The Evolution Of Aesthetic Treatments

The Evolution Of Aesthetic Treatments

It might come as no surprise that aesthetic treatments have surged in popularity in recent years. Even though cosmetic filler and botox were introduced years ago, it wasn’t until recent years that they really started booming- particularly for aesthetic purposes. In this article, we take a look at the evolution of non-surgical aesthetic treatments including filler and botox to see how the trends have changed over the years. 


What Are Fillers And Botox?

You may have heard of both Filler and Botox, it is important to note that these two treatments are not the same and involve different products which create different effects. 


Dermal filler

This is an injectable substance that is typically used to add volume to the face. They can be used on a number of different areas of the face including the lips, jawline, nose, cheeks and more. The addition of filler to the face can add volume, augment facial features, reduce wrinkles and smoothen skin all of which lead to a more youthful and balanced appearance.



Botox on the other hand is a neurotoxic protein that prevents the release of a particular neurotransmitter. The blocking of these chemical signals from nerves leads to the temporary relaxation of facial muscles which smooths out lines and wrinkles. Similarly to filler, Botox is an excellent way to reduce telltale signs of ageing. 


Evolution of Fillers

Dermal fillers have been around for more than 40 years, however, their use has changed dramatically over the years. Throughout history, we as humans have always experimented with different ways to improve the way we look. Today, one of the most popular ways to improve your appearance other than makeup is through injectables. 


1970’s: Dermal fillers started being used on humans using bovine collagen, which is collagen derived from cows. The problem with this collagen is that it was foreign to the human body which meant that a sensitivity test was needed to make sure patients could tolerate it. This type of dermal filler whilst still used today is not a very popular option due to the high levels of swelling associated with it and its short-term results. However, the industry knew a more effective and safer alternative was needed.


2000’s: Enter hyaluronic acid- the year the FDA approved its use for fillers which ultimately changed the game. This substance is naturally found in the human body making them much safer than bovine collagen. What’s more, hyaluronic acid products last much longer than collagen fillers, which contributed to their instant fame and success.


Evolution of Botox

The official name for Botox is ‘Botulinum Toxin Type A’ and its first medical applications dating back to the 1970s specifically used it to treat patients with strabismus (crossed eyes). Over time, doctors realised the anti-wrinkle benefits that came with those being treated and began looking into the anti-ageing benefits of the product.


1970’s: Ophthalmologist Alan Scott carried out tests to confirm that the product could relax the muscles that caused crossed eyes and was later given the go-ahead by the FDA to treat this condition in 1978, under the product name Oculinum.


1980s: Further uses of Botulinum Toxin included treatment for facial spasms, eye twitches and cerebral palsy.


1987: Canadian doctors, Jean and Alastair Carruthers, realised those getting injections for facial spasms were also losing frown lines which they began to investigate.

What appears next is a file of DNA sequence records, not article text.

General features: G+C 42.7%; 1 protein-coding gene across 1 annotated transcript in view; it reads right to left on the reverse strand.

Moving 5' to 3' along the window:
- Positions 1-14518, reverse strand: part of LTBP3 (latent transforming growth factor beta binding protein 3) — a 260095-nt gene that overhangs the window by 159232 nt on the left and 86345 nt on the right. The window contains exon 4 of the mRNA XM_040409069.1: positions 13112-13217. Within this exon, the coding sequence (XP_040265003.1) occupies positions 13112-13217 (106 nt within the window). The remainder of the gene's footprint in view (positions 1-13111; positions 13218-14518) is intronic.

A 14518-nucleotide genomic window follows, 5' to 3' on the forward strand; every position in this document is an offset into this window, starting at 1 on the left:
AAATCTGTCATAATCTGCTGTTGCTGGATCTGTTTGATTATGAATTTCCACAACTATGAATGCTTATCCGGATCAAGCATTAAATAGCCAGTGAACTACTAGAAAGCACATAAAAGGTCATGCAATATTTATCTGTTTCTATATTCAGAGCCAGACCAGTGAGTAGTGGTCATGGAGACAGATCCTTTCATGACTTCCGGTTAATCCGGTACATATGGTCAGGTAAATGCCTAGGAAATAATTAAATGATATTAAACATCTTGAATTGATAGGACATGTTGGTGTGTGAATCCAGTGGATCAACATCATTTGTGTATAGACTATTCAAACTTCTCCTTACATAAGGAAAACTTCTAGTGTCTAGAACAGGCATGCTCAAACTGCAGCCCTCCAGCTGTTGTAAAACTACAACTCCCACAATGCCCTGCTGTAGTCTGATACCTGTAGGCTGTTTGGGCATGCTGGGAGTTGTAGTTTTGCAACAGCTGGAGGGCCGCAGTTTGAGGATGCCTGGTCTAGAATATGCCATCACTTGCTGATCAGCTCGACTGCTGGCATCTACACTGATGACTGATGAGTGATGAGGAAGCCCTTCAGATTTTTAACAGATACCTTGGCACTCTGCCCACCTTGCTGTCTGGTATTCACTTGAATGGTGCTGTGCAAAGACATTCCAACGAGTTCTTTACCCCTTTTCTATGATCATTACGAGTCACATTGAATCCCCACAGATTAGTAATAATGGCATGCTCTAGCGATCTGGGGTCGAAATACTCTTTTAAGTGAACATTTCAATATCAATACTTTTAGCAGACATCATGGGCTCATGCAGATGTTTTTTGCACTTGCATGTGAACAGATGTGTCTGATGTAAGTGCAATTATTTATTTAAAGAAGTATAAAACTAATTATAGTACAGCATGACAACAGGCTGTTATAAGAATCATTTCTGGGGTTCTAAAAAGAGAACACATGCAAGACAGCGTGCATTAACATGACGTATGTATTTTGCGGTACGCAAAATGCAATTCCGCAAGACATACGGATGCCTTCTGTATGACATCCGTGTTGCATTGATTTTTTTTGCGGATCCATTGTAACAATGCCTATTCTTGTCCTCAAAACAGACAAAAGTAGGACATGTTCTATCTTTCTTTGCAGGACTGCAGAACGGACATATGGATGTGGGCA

1988: Pharmaceutical giant Allergan acquired the rights to Oculinum as it was then known.


1989: Allergan renames the product ‘Botox®’ and is approved by the FDA a year later to treat crossed eyes and excessive blinking.


1992: Drs Carruthers presented their findings of 2004 – FDA approves Botox® for excessive underarm sweating (Hyperhidrosis).


2010: FDA approves Botox® to treat chronic migraines.


2011: FDA approves Botox® to treat overactive bladders.


2017: FDA approves Botox® to treat forehead lines and crow’s feet. The wrinkle-relaxing benefits of Botox® but didn’t patent their idea due to poor legal advice. Allergan did however and subsequently launched Botox Cosmetic®. On April 12th 1992, the FDA announced the approval of Botox Cosmetic® to temporarily treat mild to moderate frown lines.


1993: Doctors began noticing other potential uses for Botox as they realised patients being treated for spasms sweated less.


2002: FDA approved Botox® for cosmetic use to minimise the appearance of wrinkles, primarily for the vertical lines between the eyebrows (glabella). Prior to this, Botox® had been used off-label to relax wrinkles.


Where to get botox and fillers

Due to an increase in demand for these beauty treatments, we have seen a surge in people training to administer botox and fillers. The problem with this is that there are lots of aesthetic clinics injecting patients without the correct training and experience. If you are considering Botox or Fillers, we always recommend using a reputable clinic and practitioner like Dr Hennessy who has a medical background and sufficient experience to give you the best possible results.

The risks of not visiting a medically trained practitioner for your Botox treatment include abnormal swelling, bruising, a frozen appearance, and drooping eyelids or eyebrows. The risks of dermal filler administered by a non-medically trained professional include overfilling, filler migration and a lumpy, uneven appearance. To fix these issues, the original treatment will need to be dissolved and the area will need to retreat. This can end up being particularly expensive, so it is better to pay that bit extra in the first place for a trusted practitioner to achieve your desired results. 

Aesthetic Treatments

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